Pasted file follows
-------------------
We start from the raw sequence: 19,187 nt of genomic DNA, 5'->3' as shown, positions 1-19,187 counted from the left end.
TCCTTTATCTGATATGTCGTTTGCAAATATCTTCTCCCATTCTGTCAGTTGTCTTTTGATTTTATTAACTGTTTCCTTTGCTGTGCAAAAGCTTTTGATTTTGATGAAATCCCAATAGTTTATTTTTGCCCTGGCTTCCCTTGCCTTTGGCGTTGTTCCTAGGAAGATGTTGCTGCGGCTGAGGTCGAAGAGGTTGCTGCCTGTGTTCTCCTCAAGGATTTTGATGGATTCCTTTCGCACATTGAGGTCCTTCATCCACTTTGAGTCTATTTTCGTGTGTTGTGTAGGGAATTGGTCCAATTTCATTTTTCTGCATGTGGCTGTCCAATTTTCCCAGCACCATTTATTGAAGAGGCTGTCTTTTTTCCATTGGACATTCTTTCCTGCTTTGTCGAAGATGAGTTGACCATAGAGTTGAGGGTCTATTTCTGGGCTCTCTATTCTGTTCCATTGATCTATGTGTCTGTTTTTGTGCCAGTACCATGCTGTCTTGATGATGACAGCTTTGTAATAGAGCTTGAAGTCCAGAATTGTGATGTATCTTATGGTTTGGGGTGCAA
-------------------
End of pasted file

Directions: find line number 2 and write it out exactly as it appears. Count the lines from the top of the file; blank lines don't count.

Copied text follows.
TCCTTTATCTGATATGTCGTTTGCAAATATCTTCTCCCATTCTGTCAGTTGTCTTTTGATTTTATTAACTGTTTCCTTTGCTGTGCAAAAGCTTTTGATTTTGATGAAATCCCAATAGTTTATTTTTGCCCTGGCTTCCCTTGCCTTTGGCGTTGTTCCTAGGAAGATGTTGCTGCGGCTGAGGTCGAAGAGGTTGCTGCCTGTGTTCTCCTCAAGGATTTTGATGGATTCCTTTCGCACATTGAGGTCCTTCATCCACTTTGAGTCTATTTTCGTGTGTTGTGTAGGGAATTGGTCCAATTTCATTTTTCTGCATGTGGCTGTCCAATTTTCCCAGCACCATTTATTGAAGAGGCTGTCTTTTTTCCATTGGACATTCTTTCCTGCTTTGTCGAAGATGAGTTGACCATAGAGTTGAGGGTCTATTTCTGGGCTCTCTATTCTGTTCCATTGATCTATGTGTCTGTTTTTGTGCCAGTACCATGCTGTCTTGATGATGACAGCTTTGTAATAGAGCTTGAAGTCCAGAATTGTGATGTATCTTATGGTTTGGGGTGCAA